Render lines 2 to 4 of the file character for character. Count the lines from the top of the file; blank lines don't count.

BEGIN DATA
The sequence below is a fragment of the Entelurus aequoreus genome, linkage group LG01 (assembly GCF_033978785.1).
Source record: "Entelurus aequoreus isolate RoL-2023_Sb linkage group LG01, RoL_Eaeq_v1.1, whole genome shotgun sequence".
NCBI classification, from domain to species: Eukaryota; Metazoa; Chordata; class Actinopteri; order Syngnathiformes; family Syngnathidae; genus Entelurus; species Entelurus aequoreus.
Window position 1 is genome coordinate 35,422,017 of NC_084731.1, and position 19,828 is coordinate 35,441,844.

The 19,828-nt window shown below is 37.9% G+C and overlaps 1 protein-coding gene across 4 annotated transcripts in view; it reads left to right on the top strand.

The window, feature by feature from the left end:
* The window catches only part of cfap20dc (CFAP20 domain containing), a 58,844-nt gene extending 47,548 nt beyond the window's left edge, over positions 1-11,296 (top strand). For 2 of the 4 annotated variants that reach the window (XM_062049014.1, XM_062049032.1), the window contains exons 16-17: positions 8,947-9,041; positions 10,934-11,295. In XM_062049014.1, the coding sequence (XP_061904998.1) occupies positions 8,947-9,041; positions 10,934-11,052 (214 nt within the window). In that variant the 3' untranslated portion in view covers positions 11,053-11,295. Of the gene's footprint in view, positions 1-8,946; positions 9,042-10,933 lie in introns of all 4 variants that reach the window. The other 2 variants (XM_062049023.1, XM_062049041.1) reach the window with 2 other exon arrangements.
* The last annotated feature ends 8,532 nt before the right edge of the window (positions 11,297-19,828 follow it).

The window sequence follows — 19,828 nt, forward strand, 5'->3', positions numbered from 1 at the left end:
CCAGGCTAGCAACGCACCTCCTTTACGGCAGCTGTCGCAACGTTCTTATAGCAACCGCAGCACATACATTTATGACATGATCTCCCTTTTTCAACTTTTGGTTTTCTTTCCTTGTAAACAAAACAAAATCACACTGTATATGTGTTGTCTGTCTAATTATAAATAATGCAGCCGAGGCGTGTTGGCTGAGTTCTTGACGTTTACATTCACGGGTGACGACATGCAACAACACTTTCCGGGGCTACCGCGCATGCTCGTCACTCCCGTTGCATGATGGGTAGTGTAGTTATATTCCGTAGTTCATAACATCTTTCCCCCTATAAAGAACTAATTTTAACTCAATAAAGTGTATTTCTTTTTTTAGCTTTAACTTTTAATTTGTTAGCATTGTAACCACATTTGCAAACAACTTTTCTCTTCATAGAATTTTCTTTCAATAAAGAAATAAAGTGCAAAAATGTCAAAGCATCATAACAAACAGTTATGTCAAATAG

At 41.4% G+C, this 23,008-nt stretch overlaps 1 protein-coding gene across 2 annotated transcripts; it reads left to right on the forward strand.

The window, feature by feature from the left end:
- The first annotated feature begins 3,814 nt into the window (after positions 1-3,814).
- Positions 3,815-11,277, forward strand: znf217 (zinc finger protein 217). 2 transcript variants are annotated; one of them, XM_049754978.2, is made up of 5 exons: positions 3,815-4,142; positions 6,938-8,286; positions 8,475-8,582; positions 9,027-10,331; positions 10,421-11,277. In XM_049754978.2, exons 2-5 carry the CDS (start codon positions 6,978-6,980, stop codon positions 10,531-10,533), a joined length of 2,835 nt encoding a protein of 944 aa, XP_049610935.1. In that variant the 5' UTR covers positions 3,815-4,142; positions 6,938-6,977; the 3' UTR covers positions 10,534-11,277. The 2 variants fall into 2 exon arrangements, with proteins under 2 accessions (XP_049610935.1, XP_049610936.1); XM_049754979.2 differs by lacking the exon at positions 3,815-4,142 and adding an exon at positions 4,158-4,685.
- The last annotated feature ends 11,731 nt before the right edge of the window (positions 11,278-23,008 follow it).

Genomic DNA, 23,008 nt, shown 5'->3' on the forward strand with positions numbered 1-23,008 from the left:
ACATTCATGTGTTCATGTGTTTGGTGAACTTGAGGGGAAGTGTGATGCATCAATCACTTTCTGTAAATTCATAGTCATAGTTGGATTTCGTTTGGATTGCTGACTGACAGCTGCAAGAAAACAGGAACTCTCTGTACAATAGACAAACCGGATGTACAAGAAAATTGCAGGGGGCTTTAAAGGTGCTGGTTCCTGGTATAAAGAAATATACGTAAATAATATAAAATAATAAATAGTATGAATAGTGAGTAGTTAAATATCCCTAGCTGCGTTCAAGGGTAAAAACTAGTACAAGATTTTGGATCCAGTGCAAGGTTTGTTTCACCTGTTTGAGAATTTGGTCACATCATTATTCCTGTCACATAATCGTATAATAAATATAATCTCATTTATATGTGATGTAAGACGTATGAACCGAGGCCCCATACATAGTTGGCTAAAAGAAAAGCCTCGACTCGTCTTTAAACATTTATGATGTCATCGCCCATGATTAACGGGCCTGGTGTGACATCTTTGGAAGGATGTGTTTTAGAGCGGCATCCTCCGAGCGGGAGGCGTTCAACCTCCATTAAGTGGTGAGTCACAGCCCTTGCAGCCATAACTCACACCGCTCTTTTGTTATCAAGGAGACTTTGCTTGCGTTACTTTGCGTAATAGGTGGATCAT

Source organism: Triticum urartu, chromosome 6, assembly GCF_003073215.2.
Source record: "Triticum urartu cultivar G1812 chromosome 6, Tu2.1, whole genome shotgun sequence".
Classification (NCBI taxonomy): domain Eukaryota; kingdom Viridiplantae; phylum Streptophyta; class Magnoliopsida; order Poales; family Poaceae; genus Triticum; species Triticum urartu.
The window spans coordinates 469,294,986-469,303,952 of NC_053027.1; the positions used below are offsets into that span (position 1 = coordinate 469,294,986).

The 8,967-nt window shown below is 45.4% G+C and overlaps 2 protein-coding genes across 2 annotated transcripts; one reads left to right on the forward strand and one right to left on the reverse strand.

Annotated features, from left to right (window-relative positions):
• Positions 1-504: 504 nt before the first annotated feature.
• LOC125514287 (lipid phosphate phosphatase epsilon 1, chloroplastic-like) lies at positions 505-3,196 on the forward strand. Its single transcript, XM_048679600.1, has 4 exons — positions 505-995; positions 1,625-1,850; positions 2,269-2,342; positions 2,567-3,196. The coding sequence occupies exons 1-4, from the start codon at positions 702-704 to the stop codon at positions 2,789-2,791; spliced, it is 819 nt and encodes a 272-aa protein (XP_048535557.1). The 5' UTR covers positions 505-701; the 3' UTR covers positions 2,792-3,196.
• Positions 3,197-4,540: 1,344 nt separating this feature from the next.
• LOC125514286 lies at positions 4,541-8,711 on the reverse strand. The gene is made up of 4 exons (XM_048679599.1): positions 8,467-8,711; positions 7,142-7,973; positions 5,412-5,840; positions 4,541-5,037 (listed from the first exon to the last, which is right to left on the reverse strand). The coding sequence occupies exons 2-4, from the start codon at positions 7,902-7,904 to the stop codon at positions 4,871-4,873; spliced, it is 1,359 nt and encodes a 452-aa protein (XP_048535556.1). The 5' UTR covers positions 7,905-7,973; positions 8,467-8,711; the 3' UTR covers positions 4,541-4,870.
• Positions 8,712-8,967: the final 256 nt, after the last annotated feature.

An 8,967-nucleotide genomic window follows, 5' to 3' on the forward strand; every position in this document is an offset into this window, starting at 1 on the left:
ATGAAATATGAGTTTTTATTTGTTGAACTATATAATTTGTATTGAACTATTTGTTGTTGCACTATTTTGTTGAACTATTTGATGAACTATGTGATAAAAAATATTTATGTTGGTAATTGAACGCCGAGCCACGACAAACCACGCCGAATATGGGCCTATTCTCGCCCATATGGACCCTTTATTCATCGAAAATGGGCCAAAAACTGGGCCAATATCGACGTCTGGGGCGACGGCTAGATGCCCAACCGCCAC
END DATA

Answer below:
Source record: "Entelurus aequoreus isolate RoL-2023_Sb linkage group LG01, RoL_Eaeq_v1.1, whole genome shotgun sequence".
NCBI classification, from domain to species: Eukaryota; Metazoa; Chordata; class Actinopteri; order Syngnathiformes; family Syngnathidae; genus Entelurus; species Entelurus aequoreus.
Window position 1 is genome coordinate 35,422,017 of NC_084731.1, and position 19,828 is coordinate 35,441,844.